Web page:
Genome pioneer at the Baxter
American biologist Dr J Craig Venter, who is recognised for his visionary contributions in genomic research, is to give a one-off public lecture at the Baxter Theatre on Friday November 11 at 12h00.
The open lecture is being held under the banner of the vice-chancellor and principal Professor Njabulo S Ndebele.
Venter sequenced the first genome from a living species and led one of the two teams, Celera Genomics, that sequenced the human genome in an approach which was regarded as both brilliantly unconventional and unashamedly bold.
He is currently engaged in the race to build a synthetic living organism from scratch, and is leading a global expedition to obtain and study genetic material from the world's oceans.
The venue for his lecture, titled A History of Genomics: From Human to the Environment, will be the Baxter Concert Hall, Baxter Theatre.
Due to limited space, tickets will be available for collection from the Baxter box office from Tuesday November 1 to Monday November 7 between 09h00 and 16h00. Entry is free, but tickets will be limited to two per person.
Doors open at 11h30.
Art tour to Italy
Between June 21and July 3, 2006, Professor Michael Godby, who specialises in history of art in the Department of Historical Studies, will lead an art tour to Italy. The theme of the tour will be Italian Art ca.1300: Giotto, Duccio and Giovanni Pisano. The tour will be based in Florence but will visit Siena, Pisa, Padua, Assisi and other centres.
The cost of the tour in Italy will be approximately â‚¬1 030 including budget accommodation, all travel within Italy, entries to all museums, etc, breakfasts and a few other meals. The flights are being arranged separately.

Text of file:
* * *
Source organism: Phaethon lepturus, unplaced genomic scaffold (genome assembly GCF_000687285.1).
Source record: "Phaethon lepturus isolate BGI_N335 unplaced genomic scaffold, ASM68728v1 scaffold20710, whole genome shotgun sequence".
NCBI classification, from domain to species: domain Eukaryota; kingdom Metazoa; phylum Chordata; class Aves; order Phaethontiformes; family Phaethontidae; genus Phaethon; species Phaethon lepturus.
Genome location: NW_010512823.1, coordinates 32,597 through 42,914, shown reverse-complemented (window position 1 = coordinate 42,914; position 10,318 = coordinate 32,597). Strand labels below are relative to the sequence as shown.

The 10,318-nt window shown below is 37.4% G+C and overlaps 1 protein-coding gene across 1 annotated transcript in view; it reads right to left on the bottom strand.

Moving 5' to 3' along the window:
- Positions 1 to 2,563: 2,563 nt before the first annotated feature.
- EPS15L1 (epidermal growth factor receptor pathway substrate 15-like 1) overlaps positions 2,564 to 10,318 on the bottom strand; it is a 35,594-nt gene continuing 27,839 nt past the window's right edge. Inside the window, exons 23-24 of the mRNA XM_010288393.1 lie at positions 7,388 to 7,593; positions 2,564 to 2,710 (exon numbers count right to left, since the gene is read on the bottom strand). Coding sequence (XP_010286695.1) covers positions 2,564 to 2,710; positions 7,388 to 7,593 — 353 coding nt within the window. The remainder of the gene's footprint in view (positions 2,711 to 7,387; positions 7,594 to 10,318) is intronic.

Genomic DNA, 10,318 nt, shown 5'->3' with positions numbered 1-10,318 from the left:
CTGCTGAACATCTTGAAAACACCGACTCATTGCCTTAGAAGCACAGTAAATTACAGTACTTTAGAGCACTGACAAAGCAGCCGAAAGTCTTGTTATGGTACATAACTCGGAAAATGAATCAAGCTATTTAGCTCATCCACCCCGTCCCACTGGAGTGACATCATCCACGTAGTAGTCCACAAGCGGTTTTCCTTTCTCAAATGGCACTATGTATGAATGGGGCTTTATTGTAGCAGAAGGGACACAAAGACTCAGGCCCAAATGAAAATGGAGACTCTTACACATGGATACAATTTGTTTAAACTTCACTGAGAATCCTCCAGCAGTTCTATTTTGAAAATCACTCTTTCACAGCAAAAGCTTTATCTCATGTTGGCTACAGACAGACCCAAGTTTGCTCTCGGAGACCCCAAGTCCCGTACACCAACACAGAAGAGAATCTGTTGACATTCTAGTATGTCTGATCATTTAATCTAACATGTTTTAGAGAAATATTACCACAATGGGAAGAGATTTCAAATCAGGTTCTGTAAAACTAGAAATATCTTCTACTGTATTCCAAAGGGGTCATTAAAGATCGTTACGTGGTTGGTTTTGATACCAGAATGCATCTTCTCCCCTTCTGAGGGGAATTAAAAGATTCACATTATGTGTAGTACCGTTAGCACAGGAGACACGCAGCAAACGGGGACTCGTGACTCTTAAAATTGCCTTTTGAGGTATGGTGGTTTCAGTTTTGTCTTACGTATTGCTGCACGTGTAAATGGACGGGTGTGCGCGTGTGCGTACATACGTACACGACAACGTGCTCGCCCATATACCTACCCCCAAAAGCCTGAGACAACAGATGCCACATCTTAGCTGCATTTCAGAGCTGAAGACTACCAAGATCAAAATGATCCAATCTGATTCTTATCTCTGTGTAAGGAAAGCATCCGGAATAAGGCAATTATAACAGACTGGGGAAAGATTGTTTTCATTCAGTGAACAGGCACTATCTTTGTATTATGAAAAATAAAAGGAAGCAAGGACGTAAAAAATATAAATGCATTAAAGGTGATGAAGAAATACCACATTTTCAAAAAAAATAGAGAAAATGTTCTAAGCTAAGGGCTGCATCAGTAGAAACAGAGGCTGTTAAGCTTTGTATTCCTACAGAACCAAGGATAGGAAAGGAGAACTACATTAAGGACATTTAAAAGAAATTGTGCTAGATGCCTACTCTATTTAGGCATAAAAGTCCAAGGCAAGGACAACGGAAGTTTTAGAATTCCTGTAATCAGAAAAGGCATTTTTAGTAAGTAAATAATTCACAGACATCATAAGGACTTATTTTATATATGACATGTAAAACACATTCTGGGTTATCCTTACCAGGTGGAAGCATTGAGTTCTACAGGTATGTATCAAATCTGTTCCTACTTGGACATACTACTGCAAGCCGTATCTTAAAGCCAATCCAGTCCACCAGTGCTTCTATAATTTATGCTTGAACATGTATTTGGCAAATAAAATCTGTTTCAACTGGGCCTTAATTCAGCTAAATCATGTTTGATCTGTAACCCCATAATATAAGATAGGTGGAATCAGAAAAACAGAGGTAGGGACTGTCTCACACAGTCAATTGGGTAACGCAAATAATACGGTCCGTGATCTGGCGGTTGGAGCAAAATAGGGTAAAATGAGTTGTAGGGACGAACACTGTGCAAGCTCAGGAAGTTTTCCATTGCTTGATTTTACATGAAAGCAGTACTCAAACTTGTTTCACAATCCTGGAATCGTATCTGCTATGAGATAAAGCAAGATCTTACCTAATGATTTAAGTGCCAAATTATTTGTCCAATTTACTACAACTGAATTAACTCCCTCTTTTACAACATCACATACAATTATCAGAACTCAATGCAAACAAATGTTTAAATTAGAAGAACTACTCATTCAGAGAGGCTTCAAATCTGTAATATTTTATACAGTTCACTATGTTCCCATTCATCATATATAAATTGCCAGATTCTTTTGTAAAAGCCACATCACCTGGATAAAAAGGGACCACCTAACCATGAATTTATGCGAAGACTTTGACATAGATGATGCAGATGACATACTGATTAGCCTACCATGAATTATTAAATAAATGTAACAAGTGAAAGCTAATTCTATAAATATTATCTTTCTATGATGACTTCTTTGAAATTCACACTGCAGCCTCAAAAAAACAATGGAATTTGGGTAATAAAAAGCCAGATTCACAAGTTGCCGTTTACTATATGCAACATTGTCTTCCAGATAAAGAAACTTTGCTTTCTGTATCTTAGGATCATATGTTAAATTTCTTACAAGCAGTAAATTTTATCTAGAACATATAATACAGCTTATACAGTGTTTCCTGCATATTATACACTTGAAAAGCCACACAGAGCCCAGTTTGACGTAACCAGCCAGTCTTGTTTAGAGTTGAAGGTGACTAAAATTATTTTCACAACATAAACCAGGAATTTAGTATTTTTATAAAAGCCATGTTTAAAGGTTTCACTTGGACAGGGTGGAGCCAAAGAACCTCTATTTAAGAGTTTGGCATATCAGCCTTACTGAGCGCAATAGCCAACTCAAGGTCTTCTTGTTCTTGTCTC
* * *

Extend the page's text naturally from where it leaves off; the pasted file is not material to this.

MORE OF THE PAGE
Anybody interested in joining this tour should contact Michael Godby at firstname.lastname@example.org.
Ceramics at Irma Stern Museum
Lovell Friedman will be exhibiting her range of ceramic sculptures at the Irma Stern Museum from October 25 (the opening night, which will be held at 18h00) until November 12. Friedman, a Master in Fine Art graduate from UCT, has taught art at school and at children's workshops. She has lectured at the Cape Town University of Technology and in Canada and the United States. The gallery hours are 10h00 to 17h00 from Tuesday to Saturday.
Race and blood transfusion
Emeritus Professor Trefor Jenkins will give a seminar titled Ethical Reflections on Race and Blood Transfusion at the UCT Anatomy Building Learning Centre, Anzio Road, Observatory, on October 25 at 18h00.
Jenkins was professor and head of the Department of Human Genetics, School of Pathology, at the South African Institute for Medical Research and at the University of the Witwatersrand, Johannesburg, from June 1975 until his retirement in September 1998. He is now emeritus professor and an honorary professorial research fellow in the same department as well as honorary lecturer in bioethics.
A graduate of London University, he came to Africa as a mine medical officer in Zimbabwe (then Southern Rhodesia) in 1960. Seeing children with sickle cell anaemia aroused his interest in genetics and in the peoples of the continent.
Jenkins has been active in teaching medical ethics to medical undergraduate students and has written on the ethics of the medical care of prisoners and detainees, pre-natal diagnosis and selective abortion, human experimentation and euthanasia, and the Human Genome Project.
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Tai Chi classes
Tai Chi is on offer at Welgelegen, Lower Campus, at lunch time on Tuesdays and Thursdays. The classes are R20 a session or R140 a month. Only comfortable clothing and flat shoes or bare feet required for the lessons which follow the Wang school. For more details email email@example.com or call
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